Academic journal article Washington and Lee Law Review

The Bulls and Bears of Law Teaching

Academic journal article Washington and Lee Law Review

The Bulls and Bears of Law Teaching

Article excerpt

I. Introduction

[Y]ou eat a bull, and a bear eats you.1

As a rule, the terms "bull market" and "bear market" refer to conditions on Wall Street. Bulls are good, bears are bad. But things other than stocks can be in a bull market or a bear market, too; there has been a bull market in absurdity, for example, for as long as anybody can remember.2 If something-call it χ^sup 3^-were in a bull market, we might say that χ is rallying; that χ is hot; that the smart money is liquidating everything and plowing its assets4 into χ. If, by contrast, χ were in a bear market, then it might be time to avoid investing in ? and perhaps to invest in its opposite, "not χ." The trick, of course, is knowing whether one is running with the bulls or the bears. Still, because life is cyclical, almost everything may be observed to have bull markets and bear markets. This Essay seeks to demonstrate that law teaching is no exception.

To generate the data that lies at the heart of this Essay, I catalogued (by subject) almost every Article, Book Review, Book Note, Comment, Essay, Note, Recent case, Recent Publication, and Recent Statute published in the Harvard Law Review between and including the years 1946 and 2003. I performed this Herculean labor in search of a relationship between the subjects on which faculty chose to write and the subjects on which students chose to write. I suspected that such a relationship existed, and what is more, I suspected that the relationship would be an interesting one-even a predictive one. But I wanted proof.

I found it.

II. Methodology

There are three kinds of lies: lies, damned lies and statistics.5

A. Developing the Thesis

As a junior scholar of intellectual property law (and in particular, copyright and trademark law), I long have imagined that while senior scholars were busy churning out articles on such rarified subjects as constitutional jurisprudence, their students were exploring education law, election law, health law, and yes, intellectual property law-what I imagined to be the waves of the future. If the laws of economics applied to law schools,6 one would expect that if students were increasingly interested in, say, intellectual property law, then faculties would "wise up" and seek to hire professors qualified to teach intellectual property law.8 That is, if student demand for intellectual property law exceeded faculty supply of intellectual property law, faculties would hire in the area until the gap between supply and demand had narrowed or disappeared.9 In Wall Street terms, there would be a bull market in intellectual property law. This would be useful information for people who thought they might wish to become law professors in the foreseeable future. If, for example, one knew that there were a bull market in intellectual property law, but a bear market in, say, admiralty law, she could direct her studies or her law practice accordingly, thus increasing her chances of being hired on the tenure track. She could, in Wall Street terminology, go "long" intellectual property while "shorting" admiralty.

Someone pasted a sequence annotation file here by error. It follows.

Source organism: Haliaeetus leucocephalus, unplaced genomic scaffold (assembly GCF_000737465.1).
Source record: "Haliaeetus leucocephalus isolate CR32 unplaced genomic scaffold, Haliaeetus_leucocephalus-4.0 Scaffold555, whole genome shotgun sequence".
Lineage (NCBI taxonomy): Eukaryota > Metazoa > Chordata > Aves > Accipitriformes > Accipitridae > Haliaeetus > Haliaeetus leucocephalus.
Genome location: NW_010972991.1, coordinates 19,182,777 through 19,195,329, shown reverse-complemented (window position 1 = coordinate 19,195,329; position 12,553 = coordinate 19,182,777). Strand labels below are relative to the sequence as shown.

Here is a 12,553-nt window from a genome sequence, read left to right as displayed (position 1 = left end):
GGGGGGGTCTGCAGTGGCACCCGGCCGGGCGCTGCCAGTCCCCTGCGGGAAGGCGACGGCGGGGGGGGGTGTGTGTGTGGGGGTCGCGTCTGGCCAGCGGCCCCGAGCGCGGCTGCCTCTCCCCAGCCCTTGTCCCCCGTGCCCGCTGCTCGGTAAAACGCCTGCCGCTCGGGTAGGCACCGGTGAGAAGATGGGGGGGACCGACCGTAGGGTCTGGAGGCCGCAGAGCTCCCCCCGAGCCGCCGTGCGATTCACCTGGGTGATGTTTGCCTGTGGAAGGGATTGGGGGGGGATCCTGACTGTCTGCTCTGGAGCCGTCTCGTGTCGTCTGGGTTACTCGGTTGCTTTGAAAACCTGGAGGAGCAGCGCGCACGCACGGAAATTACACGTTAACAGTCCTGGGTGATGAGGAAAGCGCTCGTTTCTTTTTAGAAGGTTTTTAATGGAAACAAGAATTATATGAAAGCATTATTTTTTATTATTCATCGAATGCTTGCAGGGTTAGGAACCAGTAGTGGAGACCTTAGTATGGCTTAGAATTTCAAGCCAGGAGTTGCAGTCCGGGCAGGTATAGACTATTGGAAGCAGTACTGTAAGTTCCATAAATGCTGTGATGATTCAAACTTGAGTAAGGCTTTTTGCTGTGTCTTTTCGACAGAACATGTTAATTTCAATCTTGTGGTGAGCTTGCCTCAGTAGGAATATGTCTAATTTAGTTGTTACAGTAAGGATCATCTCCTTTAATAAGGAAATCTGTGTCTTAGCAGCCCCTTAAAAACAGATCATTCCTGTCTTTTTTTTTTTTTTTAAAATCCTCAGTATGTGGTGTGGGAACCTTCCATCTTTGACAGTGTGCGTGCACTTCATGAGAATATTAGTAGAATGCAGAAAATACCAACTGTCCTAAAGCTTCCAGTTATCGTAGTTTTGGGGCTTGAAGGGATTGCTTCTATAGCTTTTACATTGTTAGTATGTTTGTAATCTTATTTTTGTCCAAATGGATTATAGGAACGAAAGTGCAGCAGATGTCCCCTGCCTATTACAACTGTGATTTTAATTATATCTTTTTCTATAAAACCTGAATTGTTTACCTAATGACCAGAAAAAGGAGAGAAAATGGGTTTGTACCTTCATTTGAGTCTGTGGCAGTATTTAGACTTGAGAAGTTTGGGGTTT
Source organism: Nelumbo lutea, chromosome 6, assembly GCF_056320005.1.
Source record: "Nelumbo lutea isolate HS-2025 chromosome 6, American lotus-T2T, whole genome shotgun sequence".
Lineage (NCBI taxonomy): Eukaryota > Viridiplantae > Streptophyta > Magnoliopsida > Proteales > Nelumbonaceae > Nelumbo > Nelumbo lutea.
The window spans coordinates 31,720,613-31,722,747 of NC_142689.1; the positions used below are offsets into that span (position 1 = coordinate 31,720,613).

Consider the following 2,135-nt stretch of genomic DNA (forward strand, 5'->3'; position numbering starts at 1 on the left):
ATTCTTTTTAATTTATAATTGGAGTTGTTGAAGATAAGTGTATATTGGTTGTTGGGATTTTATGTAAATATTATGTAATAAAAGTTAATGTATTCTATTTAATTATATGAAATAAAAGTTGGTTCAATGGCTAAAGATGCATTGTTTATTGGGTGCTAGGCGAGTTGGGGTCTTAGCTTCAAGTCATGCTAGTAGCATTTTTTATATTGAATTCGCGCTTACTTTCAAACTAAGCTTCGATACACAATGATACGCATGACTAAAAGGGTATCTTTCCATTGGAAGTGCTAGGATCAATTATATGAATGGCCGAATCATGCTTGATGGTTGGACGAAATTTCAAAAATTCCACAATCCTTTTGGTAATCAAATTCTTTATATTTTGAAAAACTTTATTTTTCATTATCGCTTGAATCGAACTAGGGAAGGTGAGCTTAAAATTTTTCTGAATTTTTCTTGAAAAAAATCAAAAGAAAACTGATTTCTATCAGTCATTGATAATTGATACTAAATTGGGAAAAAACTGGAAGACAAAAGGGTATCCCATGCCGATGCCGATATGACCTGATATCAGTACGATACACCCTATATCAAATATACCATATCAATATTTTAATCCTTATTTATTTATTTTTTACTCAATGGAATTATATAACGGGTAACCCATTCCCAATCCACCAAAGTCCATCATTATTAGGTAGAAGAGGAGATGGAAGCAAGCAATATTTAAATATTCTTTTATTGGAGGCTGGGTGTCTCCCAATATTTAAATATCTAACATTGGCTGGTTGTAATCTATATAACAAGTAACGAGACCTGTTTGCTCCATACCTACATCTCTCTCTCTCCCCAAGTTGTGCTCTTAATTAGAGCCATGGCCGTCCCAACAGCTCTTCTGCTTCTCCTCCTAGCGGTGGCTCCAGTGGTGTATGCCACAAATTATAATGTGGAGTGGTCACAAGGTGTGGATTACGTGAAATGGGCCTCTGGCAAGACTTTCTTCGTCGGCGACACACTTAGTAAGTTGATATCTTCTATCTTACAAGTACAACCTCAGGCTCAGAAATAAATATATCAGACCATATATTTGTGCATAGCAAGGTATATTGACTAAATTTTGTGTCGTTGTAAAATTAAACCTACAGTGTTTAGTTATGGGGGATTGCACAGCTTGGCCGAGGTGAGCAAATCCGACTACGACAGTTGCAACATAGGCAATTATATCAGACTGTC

When I began to think of how one might prove this thesis, so as to offer this public service, I reflected on the number of students who plead with me each year to advise them as they write their Notes on issues of copyright or trademark law. Add to this number the students who wish to engage in research, for credit, on issues of copyright or trademark law, and the sum is more than one untenured professor can reasonably absorb.10 A colleague of mine teaches and writes in the area of patent law; she too faces the pleading, the pressure to say "yes"-the only differences being that: (a) she has tenure; and (b) her supplicants have science and engineering degrees. When it comes to intellectual property law (at Emory, at least), student demand for faculty "attention" far exceeds the available supply.11 Anecdotal evidence (i.e., "I hear tell") suggests that Emory is not the only law school facing such a shortage. …

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